Calabria might be better known for the 500 miles of coastline that skirt its borders, but inside the region is imploding with three national parks. In fact, 91% of Calabria is mountainous, creating a dramatic landscape for those green and blue sea beaches, molding centuries old Medieval villages and making for some pretty adventurous outdoor sports.
I’ve written about some of the activities you can do in Calabria’s mountains, namely mountain climbing, rafting, canyoneering and trekking, but if you plan to visit the mountains in Calabria, you might be thirsty for me. All of the national parks are home to wild boar, back bears and rare birds, as well as vibrant flora, grottoes and waterfalls. Depending on your activity level, walking, biking or driving are all good ways to see the parks and guides can be hired for trips ranging from a few hours to three days.
Il Parco Nazionale dell’Aspromonte (The Aspromonte National Park)
The Aspromonte Mountains are Calabria’s southernmost national park and are located in the province of Reggio Calabria. Although they have a bad reputation for the influx of ‘Ndrangheta activity in the area, most of that negativity dates back to the 1970s when organized crime families used the areas as a hideaway. I personally think it’s irresponsible for guide books to label the area “the kidnap capital of the world,” because in doing so, they are deterring travelers from visiting this unspoiled area of southern Italy.
In addition to cascading waterfalls, visitor’s will find Pentedattilo, the “five-fingered” ghost town, Bagaladi, with its Greek monasteries and the Gambarie ski resort. The Aspromonte Mountains are also home to the world-famous bergamot citrus fruit.
Parco Nazionale della Sila (La Sila National Park)
Ok, ok … so you caught me. La Sila is my favorite of the three national parks and yes, I’ve already written about Catanzaro’s Sila Piccola and the best little family-owned restaurant, where you can buy typical Silan products and why it is a good day trip from Catanzaro. But there is always more to say.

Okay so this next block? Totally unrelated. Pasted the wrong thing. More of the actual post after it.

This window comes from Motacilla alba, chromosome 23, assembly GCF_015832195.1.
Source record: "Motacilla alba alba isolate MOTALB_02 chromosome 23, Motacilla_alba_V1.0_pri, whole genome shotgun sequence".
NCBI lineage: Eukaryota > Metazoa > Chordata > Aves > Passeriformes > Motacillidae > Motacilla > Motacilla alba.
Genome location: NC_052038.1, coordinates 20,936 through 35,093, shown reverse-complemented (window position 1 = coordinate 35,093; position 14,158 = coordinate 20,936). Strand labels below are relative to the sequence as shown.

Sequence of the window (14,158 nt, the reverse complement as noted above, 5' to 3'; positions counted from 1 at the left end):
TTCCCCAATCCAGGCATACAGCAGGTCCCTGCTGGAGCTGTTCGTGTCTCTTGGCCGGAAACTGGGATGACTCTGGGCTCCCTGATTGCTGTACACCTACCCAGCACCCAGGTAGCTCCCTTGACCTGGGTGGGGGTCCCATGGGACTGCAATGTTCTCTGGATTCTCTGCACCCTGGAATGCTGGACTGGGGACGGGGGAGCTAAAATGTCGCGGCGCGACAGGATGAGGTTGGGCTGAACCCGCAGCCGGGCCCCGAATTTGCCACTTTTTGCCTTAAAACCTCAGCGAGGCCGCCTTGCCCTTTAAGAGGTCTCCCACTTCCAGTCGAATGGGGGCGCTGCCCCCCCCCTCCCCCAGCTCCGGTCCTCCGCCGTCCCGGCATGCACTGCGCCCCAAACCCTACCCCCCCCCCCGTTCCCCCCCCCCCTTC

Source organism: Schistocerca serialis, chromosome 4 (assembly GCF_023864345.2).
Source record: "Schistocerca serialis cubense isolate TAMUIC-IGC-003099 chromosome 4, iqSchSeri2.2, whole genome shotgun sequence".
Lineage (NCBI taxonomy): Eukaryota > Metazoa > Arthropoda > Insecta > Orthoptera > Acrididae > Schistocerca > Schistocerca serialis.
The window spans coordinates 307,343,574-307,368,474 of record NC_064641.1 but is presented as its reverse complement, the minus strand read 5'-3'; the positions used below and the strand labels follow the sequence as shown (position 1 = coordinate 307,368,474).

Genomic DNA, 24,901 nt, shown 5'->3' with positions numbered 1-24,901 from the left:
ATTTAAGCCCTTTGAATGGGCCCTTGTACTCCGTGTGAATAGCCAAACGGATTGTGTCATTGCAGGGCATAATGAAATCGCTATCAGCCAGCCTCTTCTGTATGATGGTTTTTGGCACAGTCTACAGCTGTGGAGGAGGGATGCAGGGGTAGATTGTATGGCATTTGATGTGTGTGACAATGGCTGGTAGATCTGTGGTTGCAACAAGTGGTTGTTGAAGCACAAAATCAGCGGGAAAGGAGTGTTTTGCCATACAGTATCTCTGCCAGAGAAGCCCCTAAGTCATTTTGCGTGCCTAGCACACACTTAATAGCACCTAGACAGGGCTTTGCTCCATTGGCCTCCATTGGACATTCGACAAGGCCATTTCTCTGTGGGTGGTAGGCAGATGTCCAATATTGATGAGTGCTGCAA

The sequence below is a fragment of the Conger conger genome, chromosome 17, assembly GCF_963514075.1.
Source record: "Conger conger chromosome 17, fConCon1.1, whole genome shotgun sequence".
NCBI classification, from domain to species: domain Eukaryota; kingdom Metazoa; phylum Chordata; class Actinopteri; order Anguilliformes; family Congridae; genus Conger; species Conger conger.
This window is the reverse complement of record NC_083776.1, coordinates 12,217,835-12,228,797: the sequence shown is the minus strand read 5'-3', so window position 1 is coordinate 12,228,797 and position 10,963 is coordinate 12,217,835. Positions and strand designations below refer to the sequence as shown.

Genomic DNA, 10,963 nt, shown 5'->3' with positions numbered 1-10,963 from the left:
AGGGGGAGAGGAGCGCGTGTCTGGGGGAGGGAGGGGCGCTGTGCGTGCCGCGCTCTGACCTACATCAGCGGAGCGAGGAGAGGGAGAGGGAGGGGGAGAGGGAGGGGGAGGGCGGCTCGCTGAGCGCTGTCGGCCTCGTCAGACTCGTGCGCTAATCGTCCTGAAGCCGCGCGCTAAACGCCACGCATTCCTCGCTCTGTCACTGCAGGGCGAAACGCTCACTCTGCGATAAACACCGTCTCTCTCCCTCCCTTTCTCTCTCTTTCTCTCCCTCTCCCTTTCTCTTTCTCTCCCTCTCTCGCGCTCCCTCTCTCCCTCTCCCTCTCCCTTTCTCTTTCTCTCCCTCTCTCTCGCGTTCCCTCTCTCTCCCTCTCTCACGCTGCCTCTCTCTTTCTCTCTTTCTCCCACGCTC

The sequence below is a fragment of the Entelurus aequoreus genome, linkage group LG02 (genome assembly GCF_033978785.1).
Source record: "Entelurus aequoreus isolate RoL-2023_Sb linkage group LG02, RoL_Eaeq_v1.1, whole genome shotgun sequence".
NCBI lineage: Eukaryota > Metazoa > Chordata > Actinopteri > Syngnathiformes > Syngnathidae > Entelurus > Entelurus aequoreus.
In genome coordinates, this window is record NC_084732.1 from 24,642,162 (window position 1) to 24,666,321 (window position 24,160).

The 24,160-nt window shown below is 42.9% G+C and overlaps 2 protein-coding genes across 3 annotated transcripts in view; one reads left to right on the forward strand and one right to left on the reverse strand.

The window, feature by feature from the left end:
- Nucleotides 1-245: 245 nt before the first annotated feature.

In addition to Catanzaro, La Sila overflows into two more of Calabria’s five provinces-Cosenza and Crotone-and is the greenest of Calabria’s national parks. Each province claims to be “the best of La Sila,” and in all fairness, each makes an equally compelling argument for the title.
Cosenza’s Sila Grande is filled with the enticing Arvo, Ampollino and Cecita lakes and is home to villages, such as Lorica and Camigliatello, home to La Sila’s ski range, while Crotone’s Sila Greco features Albanian villages that date back to the 1500s.
Parco Nazionale del Pollino (The Pollino National Park)
Stretching from Basilicata into northern Calabria, the Pollino Mountains are one of Italy’s newest-and it’s largest-national park. The highest peak, Serra Dolcedorme, stands at 2,267 meters and overlooks the plain of Sibari. The Pollino Mountains are home to some of Calabria’s most interesting and beautiful villages, many of which are clustered together, making it easy to visit several of them in one day.
Europe’s deepest gorge, as well as the Grotta del Romito, where prehistoric skeletons and a cave drawing date back more than 10,000 years are located deep inside this national park.
In addition to strolling through the mountains after a big lunch, I also enjoy rafting and would love to go trekking. What are your favorite mountain activities?
Traveling to Calabria? Click here to see how I can help you create a custom itinerary with visits to any of these national parks.
Photos: Papasidero Altavista
Food Lover Kathy
for winning a free copy of My Calabria cookbook. If you didn’t win, don’t worry. You can either pick up your own copy here or listen to the Eye on Italy podcast this week for another chance to win a free copy!